Saturday, August 19, 2006

The wall is dead. Long live the wall

Blesse III
latex paint, joint compound

I had wanted to create a new wall piece in this new series of work "Blesse", but before that I had to remove two pieces and prep the wall. I was finally able to take the other two pieces down, and begin work on the third when I was in the studio two weeks ago. Below are images from the removal of the two pieces. The excercise with this work has been to create a form that seamlessly emerges as some abnormality from the wall.
I found that I enjoyed the deconstructed elements that were added to the pieces as I carved into the wall to remove them. This may be another direction to take with this work. The images below trace the removal of Blesse I and II.

Blesse I deconstruct

Blesse I shadow

Blesse II deconstruct

Blesse II shadow

Monday, August 14, 2006

back into it

A major portion of the past two weeks was taken up with final preparations for the Windows On Main St. project in Beacon, which opened this past Saturday. While not an extremely grand event in and of itself, it took an amazing amount of time, and thought communicating with artists, businesses, and trying to create related materials, like maps, lables, a marketing material on time. At times grueling, I felt I had surely burnt myself out this time.
But the project opened this weekend, with only minor technical difficulties, and the result is exciting. 29 storefronts along Beacon's Main St. currently sport artwork or an installation by an artist. I'm pleased with the variety of work both in treatment, size, and complexity, but also in style.
For me this project stands less importantly as an event (which it is as a way to promote Beacon as a place to visit, and as an event, it was realized by the help and support of the Beacon Art Community Assoc, and the Dutchess County Arts Council,) as an opportunity for artists to use the city as a lab for experimenting with ideas, and teasing out new possibilities for themselves by creating a composition out of the fabric of public life. I look at this as an opportunity to share ideas about place and space, let the public get a glimpse into the varied manner in which many artists approach an uncommon common problem, and hopefully tweak just a bit the way the public experiences its daily visual life for a time. The goal of this for me is not to create a selection of polished resolved works of art, which is what some in the community might expect, but to alter the visible landscape of our routine, invigorating a bit how we experience a familiar place. I think we've been able to do this in this second year of the project more than the first, and while last week I was swearing off organizing any future endeavors, I'm excited by the possibilities of next year. One of the aspects of this that has been most gratifying has been the feedback from some artists for whom this process was a very positive experience, and allowed them to explore a new vein of thought or manner of working, and now may be able to take some of this experience back into the studio to see how it may inform their ongoing work. This is why I do these things I do, and it makes me glad that I can do them. Now I'm exceedingly glad that I can return to my studio, and fully jump into something new.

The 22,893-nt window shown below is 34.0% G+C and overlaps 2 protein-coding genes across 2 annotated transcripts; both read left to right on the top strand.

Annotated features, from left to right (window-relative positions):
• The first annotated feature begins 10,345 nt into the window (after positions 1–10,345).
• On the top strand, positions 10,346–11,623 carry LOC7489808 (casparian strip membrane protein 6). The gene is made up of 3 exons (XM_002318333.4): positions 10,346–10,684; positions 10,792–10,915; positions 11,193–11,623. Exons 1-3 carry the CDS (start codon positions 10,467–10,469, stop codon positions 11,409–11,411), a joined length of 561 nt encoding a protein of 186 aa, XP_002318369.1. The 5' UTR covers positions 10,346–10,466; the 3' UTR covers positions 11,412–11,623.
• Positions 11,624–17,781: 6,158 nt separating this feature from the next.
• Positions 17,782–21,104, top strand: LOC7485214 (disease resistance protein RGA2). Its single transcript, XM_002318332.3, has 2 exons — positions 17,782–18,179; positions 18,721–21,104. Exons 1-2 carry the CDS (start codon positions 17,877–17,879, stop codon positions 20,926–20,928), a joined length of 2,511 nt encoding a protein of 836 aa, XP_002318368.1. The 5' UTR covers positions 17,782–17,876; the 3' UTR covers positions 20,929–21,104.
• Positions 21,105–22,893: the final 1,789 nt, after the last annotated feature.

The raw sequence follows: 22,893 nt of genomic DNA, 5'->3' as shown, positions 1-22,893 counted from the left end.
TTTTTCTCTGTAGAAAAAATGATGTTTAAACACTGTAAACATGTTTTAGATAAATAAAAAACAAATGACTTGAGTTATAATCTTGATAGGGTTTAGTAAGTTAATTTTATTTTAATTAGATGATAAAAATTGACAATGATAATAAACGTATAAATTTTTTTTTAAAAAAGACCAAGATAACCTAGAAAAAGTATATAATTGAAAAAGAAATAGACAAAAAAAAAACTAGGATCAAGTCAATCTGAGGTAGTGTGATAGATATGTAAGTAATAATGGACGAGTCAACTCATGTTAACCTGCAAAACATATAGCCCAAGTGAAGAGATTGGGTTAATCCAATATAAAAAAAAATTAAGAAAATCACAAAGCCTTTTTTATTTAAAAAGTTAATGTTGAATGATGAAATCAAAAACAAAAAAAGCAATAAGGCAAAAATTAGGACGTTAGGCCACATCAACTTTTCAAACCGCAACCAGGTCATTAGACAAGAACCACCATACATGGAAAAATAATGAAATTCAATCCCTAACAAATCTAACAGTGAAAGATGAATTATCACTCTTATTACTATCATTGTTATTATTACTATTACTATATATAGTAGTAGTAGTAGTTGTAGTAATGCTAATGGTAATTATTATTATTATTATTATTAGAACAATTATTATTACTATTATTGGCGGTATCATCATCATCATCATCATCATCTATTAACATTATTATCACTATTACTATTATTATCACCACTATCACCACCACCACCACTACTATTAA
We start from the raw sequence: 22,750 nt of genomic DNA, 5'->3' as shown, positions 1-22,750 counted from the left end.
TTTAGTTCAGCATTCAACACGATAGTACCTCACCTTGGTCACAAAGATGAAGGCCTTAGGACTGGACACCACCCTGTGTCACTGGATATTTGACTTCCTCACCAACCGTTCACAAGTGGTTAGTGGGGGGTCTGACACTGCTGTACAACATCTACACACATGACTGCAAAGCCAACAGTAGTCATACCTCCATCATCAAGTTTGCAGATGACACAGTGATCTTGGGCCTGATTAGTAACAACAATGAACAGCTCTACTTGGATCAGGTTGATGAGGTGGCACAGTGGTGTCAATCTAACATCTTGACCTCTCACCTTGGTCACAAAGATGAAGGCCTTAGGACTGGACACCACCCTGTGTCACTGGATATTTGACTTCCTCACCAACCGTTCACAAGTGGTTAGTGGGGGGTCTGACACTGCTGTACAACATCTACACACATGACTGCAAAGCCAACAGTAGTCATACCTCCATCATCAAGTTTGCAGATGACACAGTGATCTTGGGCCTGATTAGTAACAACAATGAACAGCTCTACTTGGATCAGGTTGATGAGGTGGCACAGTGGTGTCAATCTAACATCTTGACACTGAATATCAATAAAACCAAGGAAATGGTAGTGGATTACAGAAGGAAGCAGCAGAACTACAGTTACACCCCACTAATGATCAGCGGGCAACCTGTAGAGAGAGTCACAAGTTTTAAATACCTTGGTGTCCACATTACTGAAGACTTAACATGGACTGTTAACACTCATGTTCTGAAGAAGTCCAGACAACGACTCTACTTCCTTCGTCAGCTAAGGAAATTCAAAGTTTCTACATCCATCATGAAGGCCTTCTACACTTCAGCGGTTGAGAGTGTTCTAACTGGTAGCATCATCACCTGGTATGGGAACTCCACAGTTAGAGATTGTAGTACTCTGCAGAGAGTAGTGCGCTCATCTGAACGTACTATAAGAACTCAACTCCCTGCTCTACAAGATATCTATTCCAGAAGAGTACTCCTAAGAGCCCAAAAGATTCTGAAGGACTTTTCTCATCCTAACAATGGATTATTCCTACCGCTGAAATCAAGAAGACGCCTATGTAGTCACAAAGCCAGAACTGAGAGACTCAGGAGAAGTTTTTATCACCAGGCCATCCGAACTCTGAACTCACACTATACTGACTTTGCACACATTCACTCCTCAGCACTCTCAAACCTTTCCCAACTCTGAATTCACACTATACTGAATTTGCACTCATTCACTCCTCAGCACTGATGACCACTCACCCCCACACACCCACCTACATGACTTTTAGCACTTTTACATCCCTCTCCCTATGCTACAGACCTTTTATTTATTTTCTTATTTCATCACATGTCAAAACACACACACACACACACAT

Tuesday, August 01, 2006

Windows on Main St, Bannerman Commuter Project

The Poughkeepsie journal has a story today on the Bannerman Commuter Project. I'm seeking photos of Bannerman Island taken from riders on the Metronorth and Amtrak trains. I will create some form a window installation with the images at the Bannerman Island Gallery at 150 Main St in Beacon. More info on the Windows on Main St, which I'm organizing with Karlos Carcamo and Greg Slick.